The simple truth is that our generation -- my generation -- has not only failed to fulfill the dream of Dr. Martin Luther King, but we have also failed this younger generation. We gave them nothing, and yet it is a member of this generation that is coming closer to fulfilling King's dream than any one of us ever thought possible.Holley cites current economic conditions as evidence of this failure and concludes that new tactics and a new message are necessary.
It's an interesting and compelling argument. The major weakness of the piece lies in the shaky, shifting nature of the "we" pronoun. Throughout the piece Holley vaguely invokes the first person plural. Sometimes "we" refers to black America. Elsewhere, "we" refers to a particular social movement--i.e., civil rights workers of the 60s. Sometimes "we" refers to activists in general.
The thing is, social movements work in concert with electoral politics. They represent two different realms of the democratic process as we know it, so the idea that a political candidate could somehow replace a social movement strikes me as odd. Obama has moved from one realm to the other, first working as a community organizer then as an elected official. Has he worked on similar issues in both realms? Absolutely. Lots of politicians have made seamless or nearly seamless transitions from non-profit sector or activist community to public sector or elected office.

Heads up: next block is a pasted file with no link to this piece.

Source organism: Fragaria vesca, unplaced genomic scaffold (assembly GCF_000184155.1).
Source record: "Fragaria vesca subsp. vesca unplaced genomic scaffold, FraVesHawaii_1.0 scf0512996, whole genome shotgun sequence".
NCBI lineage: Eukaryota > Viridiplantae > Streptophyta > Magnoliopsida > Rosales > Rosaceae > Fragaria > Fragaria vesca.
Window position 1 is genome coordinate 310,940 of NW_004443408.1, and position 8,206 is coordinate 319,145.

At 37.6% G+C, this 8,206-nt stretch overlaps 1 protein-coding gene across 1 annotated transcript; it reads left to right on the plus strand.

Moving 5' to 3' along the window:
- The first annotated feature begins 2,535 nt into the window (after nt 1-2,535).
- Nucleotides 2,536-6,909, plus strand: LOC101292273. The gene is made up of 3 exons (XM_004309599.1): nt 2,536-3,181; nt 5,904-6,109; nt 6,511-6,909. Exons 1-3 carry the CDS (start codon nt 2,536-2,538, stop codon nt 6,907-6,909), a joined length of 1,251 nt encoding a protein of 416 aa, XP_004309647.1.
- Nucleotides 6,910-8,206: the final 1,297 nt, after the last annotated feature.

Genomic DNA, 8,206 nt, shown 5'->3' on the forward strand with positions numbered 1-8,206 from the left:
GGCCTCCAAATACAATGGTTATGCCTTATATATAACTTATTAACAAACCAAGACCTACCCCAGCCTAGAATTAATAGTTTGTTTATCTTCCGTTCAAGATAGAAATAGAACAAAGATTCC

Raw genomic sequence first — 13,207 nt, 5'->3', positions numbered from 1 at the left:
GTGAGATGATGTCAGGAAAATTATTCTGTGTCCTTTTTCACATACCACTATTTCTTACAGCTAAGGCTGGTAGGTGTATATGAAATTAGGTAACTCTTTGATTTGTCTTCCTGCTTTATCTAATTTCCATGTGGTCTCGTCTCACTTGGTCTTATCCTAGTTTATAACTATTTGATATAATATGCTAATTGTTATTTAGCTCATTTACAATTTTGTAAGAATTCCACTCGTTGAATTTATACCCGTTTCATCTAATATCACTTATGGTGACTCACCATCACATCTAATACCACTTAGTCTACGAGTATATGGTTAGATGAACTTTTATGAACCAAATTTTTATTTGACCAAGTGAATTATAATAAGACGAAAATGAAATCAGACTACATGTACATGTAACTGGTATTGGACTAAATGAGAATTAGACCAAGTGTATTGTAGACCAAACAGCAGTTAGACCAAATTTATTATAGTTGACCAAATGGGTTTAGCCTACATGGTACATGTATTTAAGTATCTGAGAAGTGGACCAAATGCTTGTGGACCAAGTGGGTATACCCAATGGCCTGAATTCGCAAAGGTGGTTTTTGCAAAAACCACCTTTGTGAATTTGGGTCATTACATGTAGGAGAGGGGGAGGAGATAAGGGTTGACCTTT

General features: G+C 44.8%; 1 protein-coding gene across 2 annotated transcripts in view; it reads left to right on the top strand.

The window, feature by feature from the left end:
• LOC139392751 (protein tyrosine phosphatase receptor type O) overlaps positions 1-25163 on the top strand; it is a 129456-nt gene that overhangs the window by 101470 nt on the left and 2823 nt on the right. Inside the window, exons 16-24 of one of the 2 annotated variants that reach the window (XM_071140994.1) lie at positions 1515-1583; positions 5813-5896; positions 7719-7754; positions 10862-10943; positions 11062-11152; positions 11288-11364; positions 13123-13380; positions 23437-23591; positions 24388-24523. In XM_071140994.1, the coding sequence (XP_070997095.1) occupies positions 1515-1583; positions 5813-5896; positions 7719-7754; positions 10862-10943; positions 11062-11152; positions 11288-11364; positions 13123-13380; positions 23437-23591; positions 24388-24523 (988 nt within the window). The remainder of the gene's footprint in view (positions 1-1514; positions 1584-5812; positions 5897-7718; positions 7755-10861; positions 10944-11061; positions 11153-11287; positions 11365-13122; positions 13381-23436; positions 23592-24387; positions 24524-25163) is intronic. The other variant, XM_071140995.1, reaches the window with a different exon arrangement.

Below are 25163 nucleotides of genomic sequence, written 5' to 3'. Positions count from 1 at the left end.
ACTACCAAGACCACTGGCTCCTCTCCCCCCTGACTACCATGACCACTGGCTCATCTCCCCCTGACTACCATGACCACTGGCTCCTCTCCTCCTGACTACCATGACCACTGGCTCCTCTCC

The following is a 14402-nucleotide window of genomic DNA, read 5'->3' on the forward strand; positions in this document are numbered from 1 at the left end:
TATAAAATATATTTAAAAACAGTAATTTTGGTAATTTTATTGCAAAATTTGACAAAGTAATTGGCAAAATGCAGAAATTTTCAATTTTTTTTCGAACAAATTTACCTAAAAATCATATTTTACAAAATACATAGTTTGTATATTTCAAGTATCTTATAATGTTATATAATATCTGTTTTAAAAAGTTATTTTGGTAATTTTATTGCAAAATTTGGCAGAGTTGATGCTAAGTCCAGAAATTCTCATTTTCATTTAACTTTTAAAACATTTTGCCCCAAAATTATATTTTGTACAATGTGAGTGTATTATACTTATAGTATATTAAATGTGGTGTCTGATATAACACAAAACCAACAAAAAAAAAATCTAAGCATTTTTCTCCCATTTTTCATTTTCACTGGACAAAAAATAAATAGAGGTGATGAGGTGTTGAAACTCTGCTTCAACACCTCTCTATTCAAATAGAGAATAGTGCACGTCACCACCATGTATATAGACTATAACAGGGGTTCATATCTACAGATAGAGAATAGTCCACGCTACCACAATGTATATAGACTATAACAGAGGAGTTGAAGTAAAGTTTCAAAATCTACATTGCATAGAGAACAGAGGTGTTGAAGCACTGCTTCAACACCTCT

But the fact remains, the worlds have different norms and different objectives, and present different rhetorical possibilities. I think some of Jackson's statements may not have been politically expedient or prudent. However, conceiving of Obama's candidacy as a replacement for activist work seems wrong-headed. In fact, given Obama's moderate platform, it seems potentially dangerous.